4) Botanical Gardens
A field trip to the botanical gardens is worthwhile- especially for inner-city students. Growing up in the desert, my exposure to plants was minimal. My first trip to the botanical gardens was eye-opening to say the least! Students from rural and suburban backgrounds are able to experience plant diversity that they may not be familiar with. It’s also easy to tie in science standards throughout your trip to the botanical gardens.
The theatre is a great place for a field trip. From a young age, students are exposed to the structure of plays through reader’s theatre. However, it’s truly a remarkable experience to see a play put on by professionals! Between the acting, the props, the set- students are always blown away by a field trip to the theatre. Most towns and cities have a nearby community theatre- you could even take your students on a field trip to see a high school theatre performance. Hopefully, this field trip might even inspire students to get into theatre!
I will always remember going to the movies with my class in fourth grade. We had just finished a book study on Holes by Louis Sachar, so our school had allowed an educational field trip to view the movie adaptation that had just come out. There were many teachable moments such as how the movie and book differed so we were able to compare and contrast the book and the movie. Knowing that we would be able to view the movie after finishing the book also made some of the hesitant readers in my class want to finish the novel.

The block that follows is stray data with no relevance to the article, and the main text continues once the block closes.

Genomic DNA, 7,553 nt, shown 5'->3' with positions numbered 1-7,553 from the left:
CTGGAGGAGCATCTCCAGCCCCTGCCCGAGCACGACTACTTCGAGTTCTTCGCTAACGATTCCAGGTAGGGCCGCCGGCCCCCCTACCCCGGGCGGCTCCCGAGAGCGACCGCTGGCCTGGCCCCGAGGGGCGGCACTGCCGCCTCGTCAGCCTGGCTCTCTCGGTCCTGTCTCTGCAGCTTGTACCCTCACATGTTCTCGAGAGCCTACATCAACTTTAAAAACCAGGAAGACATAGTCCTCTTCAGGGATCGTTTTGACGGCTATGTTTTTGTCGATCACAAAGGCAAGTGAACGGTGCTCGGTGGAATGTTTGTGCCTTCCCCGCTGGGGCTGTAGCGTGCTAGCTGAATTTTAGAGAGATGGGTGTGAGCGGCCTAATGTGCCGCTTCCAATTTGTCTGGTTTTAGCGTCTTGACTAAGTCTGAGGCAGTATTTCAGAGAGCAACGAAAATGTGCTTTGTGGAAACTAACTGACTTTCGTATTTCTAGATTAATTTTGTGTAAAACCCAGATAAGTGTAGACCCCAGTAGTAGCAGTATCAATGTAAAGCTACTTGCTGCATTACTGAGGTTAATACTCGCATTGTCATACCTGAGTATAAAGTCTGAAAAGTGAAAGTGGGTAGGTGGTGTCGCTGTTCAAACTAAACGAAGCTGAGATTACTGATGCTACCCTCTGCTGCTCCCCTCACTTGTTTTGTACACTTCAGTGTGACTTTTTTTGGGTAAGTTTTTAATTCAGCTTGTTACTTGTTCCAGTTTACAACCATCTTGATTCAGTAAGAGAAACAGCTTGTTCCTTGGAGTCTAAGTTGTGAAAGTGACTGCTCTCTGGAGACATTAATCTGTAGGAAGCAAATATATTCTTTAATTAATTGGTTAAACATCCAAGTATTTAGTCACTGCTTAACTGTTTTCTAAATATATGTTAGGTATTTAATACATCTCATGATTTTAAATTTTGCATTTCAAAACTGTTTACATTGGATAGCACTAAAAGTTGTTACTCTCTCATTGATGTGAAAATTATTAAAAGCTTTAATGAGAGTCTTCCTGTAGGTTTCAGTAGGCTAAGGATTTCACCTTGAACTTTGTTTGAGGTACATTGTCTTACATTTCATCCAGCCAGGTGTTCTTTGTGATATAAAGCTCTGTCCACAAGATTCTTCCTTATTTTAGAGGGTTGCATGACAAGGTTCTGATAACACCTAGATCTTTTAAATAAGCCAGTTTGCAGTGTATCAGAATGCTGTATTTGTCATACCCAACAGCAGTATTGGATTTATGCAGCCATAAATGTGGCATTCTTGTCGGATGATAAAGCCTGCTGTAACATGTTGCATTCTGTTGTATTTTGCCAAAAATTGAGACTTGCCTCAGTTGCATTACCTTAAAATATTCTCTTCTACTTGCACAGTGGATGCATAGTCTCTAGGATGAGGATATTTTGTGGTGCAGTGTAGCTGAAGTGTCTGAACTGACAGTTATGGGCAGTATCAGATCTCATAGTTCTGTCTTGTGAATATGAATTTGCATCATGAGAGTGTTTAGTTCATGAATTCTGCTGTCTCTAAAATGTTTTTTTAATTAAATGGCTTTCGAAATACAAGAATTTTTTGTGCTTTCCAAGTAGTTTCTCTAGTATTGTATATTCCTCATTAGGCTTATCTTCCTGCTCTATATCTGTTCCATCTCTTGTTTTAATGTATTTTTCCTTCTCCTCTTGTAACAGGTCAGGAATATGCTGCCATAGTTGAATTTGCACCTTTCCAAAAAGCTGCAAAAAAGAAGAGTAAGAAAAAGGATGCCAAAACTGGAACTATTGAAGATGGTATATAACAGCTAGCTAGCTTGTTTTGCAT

The zoo is a classic when it comes to cool field trip ideas. Students can observe a variety of different animals from all over the world. It’s easy to tie science standards into a trip to the zoo- especially if your class has researched animal classifications or different habitats. To add, I find that parents usually line up to chaperone field trips to the zoo.
Can’t decide between the zoo and the botanical gardens? A farm is a happy medium. Students can see where their food comes from while getting up close and personal with cute farm animals. They might even receive some gardening tips from the farmers. You could also tie in some helpful lessons on nutrition!